Antarctica’s mountains, concealed for more than 30 million years under miles of ice, have now been exposed in a new map and video released June 5 by NASA. Using a new tool created by the British Antarctic Survey (BAS) called Bedmap2, researchers created the map by compiling decades worth of geophysical measurements of the icy continent, including surface elevation, ice thickness, an bedrock topography.
Computer models allow ice sheet researchers to create different simulations of how ice sheets will respond to variations in air and ocean temperatures, giving them the opportunity to test many climate scenarios. According to IceBridge project scientist Michael Studinger, it is necessary to know details about the shape and structure of the bedrock lying beneath the ice in order to accurately to simulate the ice sheet’s dynamic response to such changing environmental conditions as temperature and snow accumulation.
Bedmap2, an improvement over the original Bedmap produced over a decade ago, is more precise, has higher resolution, and provides more coverage of Antarctica than its predecessor, according to NASA’s statement. Using data from satellites, aircraft, and surface-based surveys, scientists were able to produce a map with tighter grid spacing that includes many previously unseen surface and sub-ice features of the continent. In addition, NASA said that the increased use of GPS data in recent surveys improved the precision of Bedmap2. The improved precision of the new dataset will lead to more accurate measurements of ice volume and the potential contribution to rises in sea levels.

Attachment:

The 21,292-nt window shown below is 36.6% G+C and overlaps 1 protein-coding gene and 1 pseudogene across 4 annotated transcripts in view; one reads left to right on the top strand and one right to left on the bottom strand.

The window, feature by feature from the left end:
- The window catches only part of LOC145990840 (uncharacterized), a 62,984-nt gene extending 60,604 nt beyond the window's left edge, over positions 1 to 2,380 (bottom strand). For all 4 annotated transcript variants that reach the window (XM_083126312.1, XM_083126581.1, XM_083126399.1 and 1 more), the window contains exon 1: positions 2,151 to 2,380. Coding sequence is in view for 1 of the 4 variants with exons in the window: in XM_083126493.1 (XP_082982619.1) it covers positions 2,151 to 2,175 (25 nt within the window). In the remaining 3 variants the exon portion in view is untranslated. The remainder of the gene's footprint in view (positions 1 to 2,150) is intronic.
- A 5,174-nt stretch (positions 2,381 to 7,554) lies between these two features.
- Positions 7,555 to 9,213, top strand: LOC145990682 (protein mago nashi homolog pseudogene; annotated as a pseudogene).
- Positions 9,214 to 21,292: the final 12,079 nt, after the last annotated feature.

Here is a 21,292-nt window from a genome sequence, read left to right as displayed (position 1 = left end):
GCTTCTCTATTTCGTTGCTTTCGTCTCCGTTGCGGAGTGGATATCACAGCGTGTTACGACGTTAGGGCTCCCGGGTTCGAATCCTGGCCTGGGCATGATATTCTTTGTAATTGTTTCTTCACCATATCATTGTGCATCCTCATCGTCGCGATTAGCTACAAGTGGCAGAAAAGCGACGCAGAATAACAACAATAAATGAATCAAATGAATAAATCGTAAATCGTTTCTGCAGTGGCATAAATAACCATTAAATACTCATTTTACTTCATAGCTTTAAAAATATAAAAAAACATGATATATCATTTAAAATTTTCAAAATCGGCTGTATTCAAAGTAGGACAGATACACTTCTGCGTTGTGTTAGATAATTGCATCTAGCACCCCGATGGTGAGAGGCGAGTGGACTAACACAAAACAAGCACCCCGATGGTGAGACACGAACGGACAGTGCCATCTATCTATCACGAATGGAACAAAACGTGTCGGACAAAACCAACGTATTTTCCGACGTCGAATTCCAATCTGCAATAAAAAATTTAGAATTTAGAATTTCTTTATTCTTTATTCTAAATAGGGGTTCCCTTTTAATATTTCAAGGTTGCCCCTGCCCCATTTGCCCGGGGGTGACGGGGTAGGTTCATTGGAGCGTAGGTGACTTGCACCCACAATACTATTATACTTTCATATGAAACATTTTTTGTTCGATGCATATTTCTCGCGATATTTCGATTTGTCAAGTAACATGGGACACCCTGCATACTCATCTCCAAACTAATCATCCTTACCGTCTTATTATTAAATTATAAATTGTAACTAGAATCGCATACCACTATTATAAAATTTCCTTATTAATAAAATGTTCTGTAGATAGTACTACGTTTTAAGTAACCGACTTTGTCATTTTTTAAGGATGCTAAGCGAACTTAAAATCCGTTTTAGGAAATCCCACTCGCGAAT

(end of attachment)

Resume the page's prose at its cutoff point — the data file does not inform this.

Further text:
While Bedmap2’s ice volume and sea level calculations are similar to those found by the original Bedmap, it has provided increased estimates of Antarctica’s average bedrock depth, deepest point, and ice thickness. According to BAS scientist and lead author Peter Fretwell, the Bedmap2 data gives scientists a better knowledge of the sub-glacial environment and the Antarctic ice sheet.
“It will be an important resource for the next generation of ice sheet modelers, physical oceanographers, and structural geologists,” Fretwell said.
Researchers relied heavily on data obtained by NASA’s Ice, Cloud, and Land Elevation Satellite, known as ICESat, for their surface measurements and NASA’s Operation IceBridge, which collects data on ice thickness.
The results of the study were published February 28 in the journal The Cryosphere.
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